Italy's economy minister has dismissed speculation that the government could collapse and ruled out any alternatives to the administration of Prime Minister Silvio Berlusconi.
The opposition says Berlusconi will not last his full term ending in 2013 after a spate of corruption scandals and probes including one that forced a junior minister to resign last week.
Speculation has been rife that the government may collapse, prompting either new elections or the appointment of a transitional government by President Giorgio Napolitano.
In remarks published on Sunday, Economy Minister Giulio Tremonti dismissed speculation of a transitional government.
"The Berlusconi government is strong and there are no credible alternatives to it," Tremonti, thrust into a prominent political role after refusing to budge on an unpopular 25-billion euro austerity budget, told La Repubblica.
"Not a government of technocrats, nor a government alliance with opposition parties," he told the left-leaning daily.
Tremonti's own name has been mentioned increasingly often by commentators as the possible head of an alternative centre-right government, despite his repeated support for the premier.
Berlusconi similarly dismissed talk of alternatives to the government on Friday. Italian media have speculated the prime minister is mulling a one-day rally this month in a show of unity to shift momentum back to his side.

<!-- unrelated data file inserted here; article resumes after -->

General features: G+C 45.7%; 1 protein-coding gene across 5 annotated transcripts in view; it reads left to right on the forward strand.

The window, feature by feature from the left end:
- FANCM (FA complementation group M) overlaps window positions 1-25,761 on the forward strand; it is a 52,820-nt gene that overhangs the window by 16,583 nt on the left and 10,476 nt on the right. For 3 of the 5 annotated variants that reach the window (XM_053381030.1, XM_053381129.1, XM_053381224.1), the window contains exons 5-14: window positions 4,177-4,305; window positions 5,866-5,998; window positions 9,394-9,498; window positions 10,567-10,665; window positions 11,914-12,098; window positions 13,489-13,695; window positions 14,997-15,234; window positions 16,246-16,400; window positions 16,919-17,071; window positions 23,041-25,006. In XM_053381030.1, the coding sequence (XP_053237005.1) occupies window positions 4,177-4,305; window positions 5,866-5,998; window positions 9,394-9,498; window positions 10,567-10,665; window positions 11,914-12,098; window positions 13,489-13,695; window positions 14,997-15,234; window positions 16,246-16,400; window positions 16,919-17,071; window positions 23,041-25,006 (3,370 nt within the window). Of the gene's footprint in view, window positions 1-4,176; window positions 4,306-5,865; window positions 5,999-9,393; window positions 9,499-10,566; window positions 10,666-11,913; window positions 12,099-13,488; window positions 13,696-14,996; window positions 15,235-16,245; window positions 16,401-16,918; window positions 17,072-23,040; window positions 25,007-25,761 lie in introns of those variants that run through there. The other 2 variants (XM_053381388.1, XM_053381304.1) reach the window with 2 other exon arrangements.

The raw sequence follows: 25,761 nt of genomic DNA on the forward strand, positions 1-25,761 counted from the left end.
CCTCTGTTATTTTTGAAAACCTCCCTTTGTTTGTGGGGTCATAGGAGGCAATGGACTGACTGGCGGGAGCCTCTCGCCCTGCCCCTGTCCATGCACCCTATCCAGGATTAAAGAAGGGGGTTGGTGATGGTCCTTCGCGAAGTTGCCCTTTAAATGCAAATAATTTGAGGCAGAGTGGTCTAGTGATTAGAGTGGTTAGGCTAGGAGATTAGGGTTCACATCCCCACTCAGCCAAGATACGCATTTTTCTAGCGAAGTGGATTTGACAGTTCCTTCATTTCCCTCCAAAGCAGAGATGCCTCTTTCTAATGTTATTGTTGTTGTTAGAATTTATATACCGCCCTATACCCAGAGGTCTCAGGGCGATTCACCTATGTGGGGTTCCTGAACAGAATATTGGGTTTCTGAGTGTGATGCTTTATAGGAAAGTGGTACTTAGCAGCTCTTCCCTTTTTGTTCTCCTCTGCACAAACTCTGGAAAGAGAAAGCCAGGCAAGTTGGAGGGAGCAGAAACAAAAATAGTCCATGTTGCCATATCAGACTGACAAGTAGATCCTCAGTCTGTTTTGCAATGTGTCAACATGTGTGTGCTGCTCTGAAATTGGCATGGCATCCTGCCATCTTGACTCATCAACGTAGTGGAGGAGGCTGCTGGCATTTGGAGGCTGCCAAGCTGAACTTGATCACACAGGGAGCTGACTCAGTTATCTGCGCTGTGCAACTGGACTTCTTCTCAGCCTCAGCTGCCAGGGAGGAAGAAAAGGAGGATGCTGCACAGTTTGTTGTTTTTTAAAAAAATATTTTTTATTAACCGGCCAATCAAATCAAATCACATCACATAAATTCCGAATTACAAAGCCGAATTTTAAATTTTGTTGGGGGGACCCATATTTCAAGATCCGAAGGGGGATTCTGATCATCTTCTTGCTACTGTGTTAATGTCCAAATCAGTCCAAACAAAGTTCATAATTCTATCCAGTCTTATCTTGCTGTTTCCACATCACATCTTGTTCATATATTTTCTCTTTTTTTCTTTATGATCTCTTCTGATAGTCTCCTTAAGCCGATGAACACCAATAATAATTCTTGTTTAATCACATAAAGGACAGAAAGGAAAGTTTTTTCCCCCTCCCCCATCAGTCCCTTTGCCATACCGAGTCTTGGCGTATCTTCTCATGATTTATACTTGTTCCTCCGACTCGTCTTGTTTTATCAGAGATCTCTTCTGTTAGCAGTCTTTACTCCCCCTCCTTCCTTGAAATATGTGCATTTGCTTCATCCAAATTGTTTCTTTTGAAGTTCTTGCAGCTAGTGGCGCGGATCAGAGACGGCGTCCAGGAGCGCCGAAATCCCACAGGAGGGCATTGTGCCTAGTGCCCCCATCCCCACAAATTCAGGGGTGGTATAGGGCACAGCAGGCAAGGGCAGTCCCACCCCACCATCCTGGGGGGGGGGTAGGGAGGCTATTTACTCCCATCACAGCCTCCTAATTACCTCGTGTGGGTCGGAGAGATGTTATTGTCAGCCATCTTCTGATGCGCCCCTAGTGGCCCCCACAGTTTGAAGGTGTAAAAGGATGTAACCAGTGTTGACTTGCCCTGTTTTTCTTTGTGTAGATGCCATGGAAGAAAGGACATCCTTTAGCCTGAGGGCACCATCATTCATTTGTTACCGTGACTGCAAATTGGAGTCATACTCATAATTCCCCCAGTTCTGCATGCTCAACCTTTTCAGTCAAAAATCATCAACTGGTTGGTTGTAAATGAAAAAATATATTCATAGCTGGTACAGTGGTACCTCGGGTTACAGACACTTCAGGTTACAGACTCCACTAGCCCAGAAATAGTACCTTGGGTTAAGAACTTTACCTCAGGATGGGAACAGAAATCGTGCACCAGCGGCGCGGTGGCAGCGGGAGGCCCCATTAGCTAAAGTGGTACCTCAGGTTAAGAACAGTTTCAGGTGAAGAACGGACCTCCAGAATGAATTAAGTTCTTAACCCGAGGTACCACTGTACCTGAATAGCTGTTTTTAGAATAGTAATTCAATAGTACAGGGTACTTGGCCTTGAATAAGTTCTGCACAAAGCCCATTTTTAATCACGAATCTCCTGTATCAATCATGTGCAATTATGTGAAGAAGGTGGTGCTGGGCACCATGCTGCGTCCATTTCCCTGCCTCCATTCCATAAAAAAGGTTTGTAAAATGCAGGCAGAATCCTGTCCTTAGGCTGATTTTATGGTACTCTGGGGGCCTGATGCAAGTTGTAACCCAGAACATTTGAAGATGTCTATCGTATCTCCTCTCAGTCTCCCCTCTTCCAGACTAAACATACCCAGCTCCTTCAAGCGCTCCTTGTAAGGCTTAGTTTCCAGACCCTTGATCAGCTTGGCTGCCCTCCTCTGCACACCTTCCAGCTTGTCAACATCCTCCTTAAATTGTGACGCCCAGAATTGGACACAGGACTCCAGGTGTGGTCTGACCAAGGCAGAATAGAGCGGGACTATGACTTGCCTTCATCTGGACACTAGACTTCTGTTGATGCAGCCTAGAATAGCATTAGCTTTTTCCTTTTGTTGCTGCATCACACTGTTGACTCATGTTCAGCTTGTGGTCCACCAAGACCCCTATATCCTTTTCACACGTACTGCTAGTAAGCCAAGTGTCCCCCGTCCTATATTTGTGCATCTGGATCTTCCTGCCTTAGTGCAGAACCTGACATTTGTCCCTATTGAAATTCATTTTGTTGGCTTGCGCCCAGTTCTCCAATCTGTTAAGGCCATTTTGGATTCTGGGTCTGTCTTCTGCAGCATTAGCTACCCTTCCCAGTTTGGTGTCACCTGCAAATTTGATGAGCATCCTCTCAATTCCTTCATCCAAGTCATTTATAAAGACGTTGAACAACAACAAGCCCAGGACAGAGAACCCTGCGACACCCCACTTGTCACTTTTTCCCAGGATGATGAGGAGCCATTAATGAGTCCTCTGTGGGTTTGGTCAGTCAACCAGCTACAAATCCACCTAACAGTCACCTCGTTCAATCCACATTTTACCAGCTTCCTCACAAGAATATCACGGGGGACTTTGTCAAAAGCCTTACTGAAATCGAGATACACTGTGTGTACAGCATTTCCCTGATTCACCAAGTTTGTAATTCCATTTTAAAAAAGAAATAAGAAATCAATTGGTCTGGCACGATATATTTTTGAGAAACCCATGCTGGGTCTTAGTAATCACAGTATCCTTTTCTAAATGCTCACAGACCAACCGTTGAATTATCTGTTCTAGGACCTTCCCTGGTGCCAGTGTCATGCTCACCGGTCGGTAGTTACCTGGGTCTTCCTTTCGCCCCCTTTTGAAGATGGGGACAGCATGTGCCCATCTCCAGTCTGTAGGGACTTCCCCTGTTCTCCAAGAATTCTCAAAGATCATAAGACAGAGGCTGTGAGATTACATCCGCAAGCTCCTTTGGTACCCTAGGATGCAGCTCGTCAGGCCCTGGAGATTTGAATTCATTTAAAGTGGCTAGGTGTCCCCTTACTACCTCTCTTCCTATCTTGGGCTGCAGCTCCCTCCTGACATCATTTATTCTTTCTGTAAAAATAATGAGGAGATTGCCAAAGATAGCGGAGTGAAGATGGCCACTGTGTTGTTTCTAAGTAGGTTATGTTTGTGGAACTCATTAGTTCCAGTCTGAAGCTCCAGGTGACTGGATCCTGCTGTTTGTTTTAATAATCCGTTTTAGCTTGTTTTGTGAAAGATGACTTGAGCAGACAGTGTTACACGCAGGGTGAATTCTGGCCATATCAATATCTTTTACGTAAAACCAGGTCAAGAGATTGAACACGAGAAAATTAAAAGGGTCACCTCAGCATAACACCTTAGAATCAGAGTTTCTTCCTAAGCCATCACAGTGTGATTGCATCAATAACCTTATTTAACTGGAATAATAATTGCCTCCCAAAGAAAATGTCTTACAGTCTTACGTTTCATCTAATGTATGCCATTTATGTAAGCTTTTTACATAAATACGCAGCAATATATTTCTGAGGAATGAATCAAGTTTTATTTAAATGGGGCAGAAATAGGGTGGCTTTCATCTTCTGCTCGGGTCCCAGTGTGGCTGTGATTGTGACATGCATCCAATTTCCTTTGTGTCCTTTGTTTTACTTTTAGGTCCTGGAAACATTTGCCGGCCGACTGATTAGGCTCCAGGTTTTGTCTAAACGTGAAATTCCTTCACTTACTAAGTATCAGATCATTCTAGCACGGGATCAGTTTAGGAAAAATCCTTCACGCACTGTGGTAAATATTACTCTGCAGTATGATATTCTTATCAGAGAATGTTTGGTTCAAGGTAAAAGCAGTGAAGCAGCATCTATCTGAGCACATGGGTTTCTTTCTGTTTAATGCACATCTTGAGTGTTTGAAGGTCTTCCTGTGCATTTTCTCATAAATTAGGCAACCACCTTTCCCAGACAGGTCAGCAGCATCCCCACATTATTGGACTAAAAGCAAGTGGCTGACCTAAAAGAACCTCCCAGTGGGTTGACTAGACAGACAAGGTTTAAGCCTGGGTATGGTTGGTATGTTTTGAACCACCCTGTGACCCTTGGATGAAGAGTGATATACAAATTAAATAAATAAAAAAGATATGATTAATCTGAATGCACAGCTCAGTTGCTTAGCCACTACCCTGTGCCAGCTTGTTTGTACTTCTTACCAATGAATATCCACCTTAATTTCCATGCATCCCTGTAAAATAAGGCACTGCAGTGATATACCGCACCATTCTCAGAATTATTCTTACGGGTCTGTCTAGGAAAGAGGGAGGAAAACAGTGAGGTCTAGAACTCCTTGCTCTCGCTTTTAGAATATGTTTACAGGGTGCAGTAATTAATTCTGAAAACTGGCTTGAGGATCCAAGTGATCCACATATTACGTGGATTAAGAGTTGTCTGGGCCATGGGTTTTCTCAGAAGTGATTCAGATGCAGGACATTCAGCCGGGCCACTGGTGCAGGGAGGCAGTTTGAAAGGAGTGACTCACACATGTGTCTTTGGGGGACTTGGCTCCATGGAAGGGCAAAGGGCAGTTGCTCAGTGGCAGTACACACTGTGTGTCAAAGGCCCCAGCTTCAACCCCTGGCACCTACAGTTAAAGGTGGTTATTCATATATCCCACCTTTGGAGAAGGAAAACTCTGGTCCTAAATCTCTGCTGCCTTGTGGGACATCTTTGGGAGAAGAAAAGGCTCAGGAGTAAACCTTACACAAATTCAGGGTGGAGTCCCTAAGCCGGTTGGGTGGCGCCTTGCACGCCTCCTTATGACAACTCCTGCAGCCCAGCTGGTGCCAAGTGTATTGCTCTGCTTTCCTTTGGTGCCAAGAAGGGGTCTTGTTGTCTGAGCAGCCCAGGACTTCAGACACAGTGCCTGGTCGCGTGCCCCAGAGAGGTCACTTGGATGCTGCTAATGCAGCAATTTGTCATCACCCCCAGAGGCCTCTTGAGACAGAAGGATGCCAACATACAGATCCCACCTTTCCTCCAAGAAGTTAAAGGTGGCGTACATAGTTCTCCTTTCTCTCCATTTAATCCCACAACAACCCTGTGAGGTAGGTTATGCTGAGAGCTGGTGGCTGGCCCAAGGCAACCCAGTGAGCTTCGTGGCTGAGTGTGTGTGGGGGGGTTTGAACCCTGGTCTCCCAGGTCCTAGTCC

In the interview, Tremonti brushed off talk of friction with the prime minister over the austerity package, which Italian media have said Berlusconi feared was too harsh and would send his sinking ratings tumbling further.
"I've never threatened to resign, though I've often said I won't sign off on something," said Tremonti. "And in the end I've always agreed, positive and convinced."
However, he acknowledged that a judicial probe that has widened out from an investigation into bidding for wind power contracts in Sardinia and ensnared members of the government had exposed several "rotten apples".
The affair, dismissed by Berlusconi as a "shameless exaggeration" driven by the press, has seen senior figures in the ruling centre-right accused of forming a secret cabal to manipulate political appointments and judicial investigations.
"It's clear that it's not just about one rotten apple," Tremonti said. "It's something more. Maybe -- actually it's not a maybe -- a case of rotten apples has come out. But the tree is not rotten and the orchard is not rotten."
The comments come after Economy Ministry Undersecretary Nicola Cosentino resigned last week after being investigated over suspicions of trying to influence judges and smear a rival within his own party. He denies any wrongdoing.
He is the third member of the government to resign in two months over suspected wrongdoing.
Opposition members were quick to seize on Tremonti's "rotten apples" comment.
"In today's botanical lesson from Economy Minister Giulio Tremonti, the link to cause and effect is missing," said Massimo Donadi of the Italy of Values party. "When there are lots of rotten apples that fill entire cases, it's legitimate to fear that there's something rotten in the trees that produce them."